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Common Plant Problems

Excessive Water
Too much water means that most or all of the tiny soil pores, which normally hold some oxygen, are filled with water. When roots don't get the oxygen they need, they can't function properly and are more prone to infectious diseases, like root rot. Affected plants lack vigor and may wilt; leaves become yellow. Raised beds can help improve drainage. 

Drought
A shortage of soil water can stunt plant growth and slow flower and fruit production. Leaves either turn pale and wilt or develop brown,scorched areas. Shallow-rooted annual plants are often most affected. Regular deep irragation can help mildly affected plants recover and prevent future problems. Soaker hoses are an efficient and economical way to give your plants the water they need.

Cold Stress
Sudden cold snaps can kill tender buds, growing tips, and other woody plant parts. Leaves turn yellow or drop, buds may drop, stems can crack, and bark may split. Unseasonably low temperatures during the growing season can damage warm-weather vegetables like corn, beans, and tomatoes. Protect actively growing plants with floating row covers or other frost shields. Avoid fertilizing after midsummer; later fertilizing promotes soft growth that is more frost-prone. When the ground is frozen, dry winter winds can pull moisture out of buds and evergreen leaves, causing browning and tip dieback. Protect dormant plants with windbreaks or spray with an antitranspirant to block moisture loss.

Heat Stress
Young plants exposed to high temperatures often wilt and may die. Cold-weather vegetables like lettuce and spinach stop producing new leaves and will bolt (go to seed). Shade and water may help plants recover; shade can also help prevent damage. Water well in the early morning and again in the evening if necessary. Avoid planting cool-weather crops that will mature in midsummer. Pull out and compost plants that bolt.

Insufficient Light
Plants become spindly and are more susceptible to lodging (falling over) when light is inadequate. Green leaves become pale, and variegated or colored leaves may turn evenly green if they don't get  enough light. If plants show these symptoms, try moving them to a sunnier spot.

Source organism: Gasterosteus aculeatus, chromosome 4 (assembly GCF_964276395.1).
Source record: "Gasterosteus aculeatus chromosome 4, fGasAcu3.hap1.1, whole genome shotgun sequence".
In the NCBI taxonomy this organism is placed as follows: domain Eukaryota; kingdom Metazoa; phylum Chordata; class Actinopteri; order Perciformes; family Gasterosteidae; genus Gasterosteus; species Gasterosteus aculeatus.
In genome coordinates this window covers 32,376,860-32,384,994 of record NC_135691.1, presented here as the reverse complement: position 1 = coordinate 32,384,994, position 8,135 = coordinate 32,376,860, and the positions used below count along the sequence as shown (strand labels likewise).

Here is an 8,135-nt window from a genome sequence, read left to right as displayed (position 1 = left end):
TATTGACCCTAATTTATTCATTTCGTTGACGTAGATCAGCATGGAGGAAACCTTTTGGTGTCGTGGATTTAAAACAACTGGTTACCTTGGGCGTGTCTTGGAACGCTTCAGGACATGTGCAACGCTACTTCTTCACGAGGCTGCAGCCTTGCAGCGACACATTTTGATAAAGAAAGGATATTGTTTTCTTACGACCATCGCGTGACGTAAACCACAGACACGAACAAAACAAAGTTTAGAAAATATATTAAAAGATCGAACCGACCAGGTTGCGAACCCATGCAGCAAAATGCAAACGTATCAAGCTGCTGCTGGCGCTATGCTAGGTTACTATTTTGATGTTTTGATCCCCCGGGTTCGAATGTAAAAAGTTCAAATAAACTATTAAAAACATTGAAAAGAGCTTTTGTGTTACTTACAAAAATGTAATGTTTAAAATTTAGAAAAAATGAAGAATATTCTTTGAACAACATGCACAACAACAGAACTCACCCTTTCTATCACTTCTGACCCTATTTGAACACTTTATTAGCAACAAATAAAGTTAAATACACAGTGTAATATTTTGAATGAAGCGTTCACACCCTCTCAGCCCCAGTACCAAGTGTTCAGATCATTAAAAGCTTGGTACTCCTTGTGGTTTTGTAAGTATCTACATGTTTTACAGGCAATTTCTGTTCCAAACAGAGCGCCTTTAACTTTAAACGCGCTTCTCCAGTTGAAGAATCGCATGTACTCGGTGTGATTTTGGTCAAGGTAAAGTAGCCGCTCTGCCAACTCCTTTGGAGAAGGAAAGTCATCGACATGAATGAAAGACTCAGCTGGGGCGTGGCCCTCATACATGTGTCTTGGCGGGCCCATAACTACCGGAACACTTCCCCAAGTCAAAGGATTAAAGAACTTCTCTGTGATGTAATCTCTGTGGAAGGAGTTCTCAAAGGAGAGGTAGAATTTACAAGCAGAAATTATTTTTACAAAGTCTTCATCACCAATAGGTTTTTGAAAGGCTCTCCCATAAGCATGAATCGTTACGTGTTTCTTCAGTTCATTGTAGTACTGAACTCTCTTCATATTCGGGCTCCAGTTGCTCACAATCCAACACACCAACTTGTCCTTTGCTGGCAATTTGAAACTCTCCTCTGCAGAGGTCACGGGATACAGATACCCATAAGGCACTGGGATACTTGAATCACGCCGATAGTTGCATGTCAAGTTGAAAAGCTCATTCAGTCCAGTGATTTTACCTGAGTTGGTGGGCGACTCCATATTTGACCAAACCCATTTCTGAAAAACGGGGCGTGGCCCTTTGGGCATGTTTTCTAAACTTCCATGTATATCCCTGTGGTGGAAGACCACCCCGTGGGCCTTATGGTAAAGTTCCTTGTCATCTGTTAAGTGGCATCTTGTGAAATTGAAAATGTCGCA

Excessive Light
When exposed to direct sunlight, some fruits and leaves develop sunscald, discoloration, or blisters.Too much light can burn the foilage of shadeloving plants, causing brown patches or dead leaves. Plants with purple or yellow leaves often fade or burn in direct sunlight. If you're not sure how much light a
plant needs, see how it grows in partial shade; if it turns pale or spindly, gradually move it into more sunlight. Always place seedlings or young plants in the shade, slowly introducingthem to more light as they grow.

Strong Wind
Leaves develop a silvery discoloration and tattered leaf edges when exposed to prolonged high winds. Windblown plants may lose large amounts of water through their foilage, causing leaves to appear wilted. Walls and windbreaks may be the solution.

Deficient Nutrients
When nutrients are lacking, plants are less vigorous and yield poorly. Common deficiency symptoms are abnormal leaf color, curled or stunted leaves, and dead growing tips. Regular soil tests can alert you
to developing deficiency problems.

Excessive Nutrients
High concentrations of nutrients may cause the same symptoms as nutrient deficiencies. In some cases, the effects of excess nutrients are indirect. Too much nitrogen, for example, often produces lush plants with few flowers or fruit. Soil tests can show you if an imbalance is developing. Follow package directions for fertilizer application rates.

Ozone Pollution
Ozone pollution, from automobile exhaust and other internal combustion engines, causes stippling or yellowing of leaves. Damage is especially severe on the upper leaf surfaces and on leavesthat have just matured.

Herbicide Drift
Under windy conditions, herbicides applies along roadways, in farm fields, or in neighborhood yards may drift over your property and injure your plants. Depending on the product used, leaves may appear burned, bronzed, distorted, or discolored, or plants may die. Protect your plantings with walls, windbreaks,  or other barriers.

Late cold snaps can injure flowers and reduce crop yields.

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